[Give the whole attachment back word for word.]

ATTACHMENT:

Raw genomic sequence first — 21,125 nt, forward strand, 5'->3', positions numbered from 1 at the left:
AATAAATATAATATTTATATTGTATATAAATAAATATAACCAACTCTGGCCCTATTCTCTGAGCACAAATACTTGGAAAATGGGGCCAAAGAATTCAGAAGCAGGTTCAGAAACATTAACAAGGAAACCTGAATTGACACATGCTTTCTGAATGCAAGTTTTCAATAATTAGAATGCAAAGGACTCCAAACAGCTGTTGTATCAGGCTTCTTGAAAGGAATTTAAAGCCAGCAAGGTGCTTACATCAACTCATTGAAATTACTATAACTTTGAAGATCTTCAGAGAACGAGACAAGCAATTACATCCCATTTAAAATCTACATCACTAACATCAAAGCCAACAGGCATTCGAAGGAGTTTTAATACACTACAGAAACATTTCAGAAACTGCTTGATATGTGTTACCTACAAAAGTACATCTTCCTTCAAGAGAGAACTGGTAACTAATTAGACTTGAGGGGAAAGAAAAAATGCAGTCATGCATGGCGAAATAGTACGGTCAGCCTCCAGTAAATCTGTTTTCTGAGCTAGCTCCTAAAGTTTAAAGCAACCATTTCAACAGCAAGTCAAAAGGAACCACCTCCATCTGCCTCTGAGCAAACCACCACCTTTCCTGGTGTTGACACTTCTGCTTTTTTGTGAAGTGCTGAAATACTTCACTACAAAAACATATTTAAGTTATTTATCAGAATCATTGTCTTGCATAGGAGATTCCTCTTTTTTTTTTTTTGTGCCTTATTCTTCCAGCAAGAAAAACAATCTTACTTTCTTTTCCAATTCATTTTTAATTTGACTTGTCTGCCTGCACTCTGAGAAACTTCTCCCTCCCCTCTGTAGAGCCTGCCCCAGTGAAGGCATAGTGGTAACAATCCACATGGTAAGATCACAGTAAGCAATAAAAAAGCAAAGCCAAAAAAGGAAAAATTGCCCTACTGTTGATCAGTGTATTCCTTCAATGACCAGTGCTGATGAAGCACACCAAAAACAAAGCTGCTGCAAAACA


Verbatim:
Raw genomic sequence first — 21,125 nt, forward strand, 5'->3', positions numbered from 1 at the left:
AATAAATATAATATTTATATTGTATATAAATAAATATAACCAACTCTGGCCCTATTCTCTGAGCACAAATACTTGGAAAATGGGGCCAAAGAATTCAGAAGCAGGTTCAGAAACATTAACAAGGAAACCTGAATTGACACATGCTTTCTGAATGCAAGTTTTCAATAATTAGAATGCAAAGGACTCCAAACAGCTGTTGTATCAGGCTTCTTGAAAGGAATTTAAAGCCAGCAAGGTGCTTACATCAACTCATTGAAATTACTATAACTTTGAAGATCTTCAGAGAACGAGACAAGCAATTACATCCCATTTAAAATCTACATCACTAACATCAAAGCCAACAGGCATTCGAAGGAGTTTTAATACACTACAGAAACATTTCAGAAACTGCTTGATATGTGTTACCTACAAAAGTACATCTTCCTTCAAGAGAGAACTGGTAACTAATTAGACTTGAGGGGAAAGAAAAAATGCAGTCATGCATGGCGAAATAGTACGGTCAGCCTCCAGTAAATCTGTTTTCTGAGCTAGCTCCTAAAGTTTAAAGCAACCATTTCAACAGCAAGTCAAAAGGAACCACCTCCATCTGCCTCTGAGCAAACCACCACCTTTCCTGGTGTTGACACTTCTGCTTTTTTGTGAAGTGCTGAAATACTTCACTACAAAAACATATTTAAGTTATTTATCAGAATCATTGTCTTGCATAGGAGATTCCTCTTTTTTTTTTTTTGTGCCTTATTCTTCCAGCAAGAAAAACAATCTTACTTTCTTTTCCAATTCATTTTTAATTTGACTTGTCTGCCTGCACTCTGAGAAACTTCTCCCTCCCCTCTGTAGAGCCTGCCCCAGTGAAGGCATAGTGGTAACAATCCACATGGTAAGATCACAGTAAGCAATAAAAAAGCAAAGCCAAAAAAGGAAAAATTGCCCTACTGTTGATCAGTGTATTCCTTCAATGACCAGTGCTGATGAAGCACACCAAAAACAAAGCTGCTGCAAAACA